This carving has style.
When you look at the fish from both sides, it is green – oops then it is brown. How does he do that? He doesn’t , mother nature does.
This piece of Brazilian soapstone makes up the base and the whole fish. The glorious other side of this piece (which you will have to check out the store pages to see) is a golden brown. Turn the fish, different look. Two fish for the price of one.
How this carving came about was that I was on a tear for awhile making fish art for a a client that wanted his own jumping salmon, going fishing with a buddy and dreaming about all thinks wet and slimy. I think it paid off with this carving. A very realistic nature rendition if I do say so myself . And with the clear lacquer just the right touch of shiny as he just jumped out from the stream.
If I was dreaming of making more art – which I usually am , it would be to create a separate bear piece reaching in for the fish. I have done this before as one piece but if it was 2 pieces the bear would have to be about 2 ft tall in order to get the correct perspective. Do have a mantle that big? Or a desk in your office? I could make it. And come to think of it , I have carved a large bear or two. Hmmm. I am always thinking of the next project. This might be it. Now to come up with a big enough piece of stone….
Happy Holidays everyone.
Keep doing what you love and 2018 will be awesome!!!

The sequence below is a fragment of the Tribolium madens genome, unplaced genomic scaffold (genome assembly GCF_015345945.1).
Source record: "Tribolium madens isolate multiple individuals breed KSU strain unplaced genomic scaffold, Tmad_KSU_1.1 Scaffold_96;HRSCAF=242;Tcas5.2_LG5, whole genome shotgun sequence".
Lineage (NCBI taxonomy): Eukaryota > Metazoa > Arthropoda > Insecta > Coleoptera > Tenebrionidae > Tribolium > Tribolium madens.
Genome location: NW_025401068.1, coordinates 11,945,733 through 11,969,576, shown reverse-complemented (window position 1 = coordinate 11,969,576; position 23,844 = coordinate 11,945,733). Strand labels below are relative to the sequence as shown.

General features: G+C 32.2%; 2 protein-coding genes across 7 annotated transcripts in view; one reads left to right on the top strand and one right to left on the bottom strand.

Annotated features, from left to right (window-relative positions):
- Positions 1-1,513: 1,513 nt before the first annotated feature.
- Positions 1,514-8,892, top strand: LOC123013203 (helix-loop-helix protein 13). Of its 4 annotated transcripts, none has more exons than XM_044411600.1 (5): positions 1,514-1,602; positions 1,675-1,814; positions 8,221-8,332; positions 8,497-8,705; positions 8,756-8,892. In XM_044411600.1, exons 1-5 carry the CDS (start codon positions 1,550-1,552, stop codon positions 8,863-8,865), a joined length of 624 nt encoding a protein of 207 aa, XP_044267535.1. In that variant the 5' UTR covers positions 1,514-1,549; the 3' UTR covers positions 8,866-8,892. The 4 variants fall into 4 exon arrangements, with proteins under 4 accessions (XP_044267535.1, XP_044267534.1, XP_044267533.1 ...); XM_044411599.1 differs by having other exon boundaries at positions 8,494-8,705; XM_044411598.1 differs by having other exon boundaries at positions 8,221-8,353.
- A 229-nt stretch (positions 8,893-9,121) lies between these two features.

C. Farley Fat Bear In A Little Boat
I posted this photo yesterday on Facebook, Twitter and Instagram. My name for this carving is; C. Farley A Fat Bear in A Little Boat.
I loved Chris Farley’s humour and I Still do even though he passed away 20 years ago yesterday. Can that really be true? It seems too long ago. I still watch his road trip movie ; Tommy Boy whenever it comes on and of course old SNL skits. Humour is a basic need in life. Like friendships, humour is that something that makes a bad day better and a great day awesome. Injecting some humor into my carvings I believe shows that soapstone art can be anything the carver makes it. An aggressive eagle, the tree of peace or this fat bear in a little boat. I believe in art reflecting the artist and his or her interests. This piece of art does that.
Talking technically for a moment, I made the paddle and for someone with large size hands that was a feat in itself.. The boat and the bear are all one piece of Brazilian soapstone. This piece of art makes me smile every time I see it just like the real Chris Farley made me smile. One day someone will feel the same and buy it for their mantle or office and smile.
Enjoy your life, enjoy the upcoming holidays and buy art!!
Exhausted Polar Bear Asian Soapstone
Soapstone Yoga Bear #080330
Pendergrass The Dancing Bear # 080425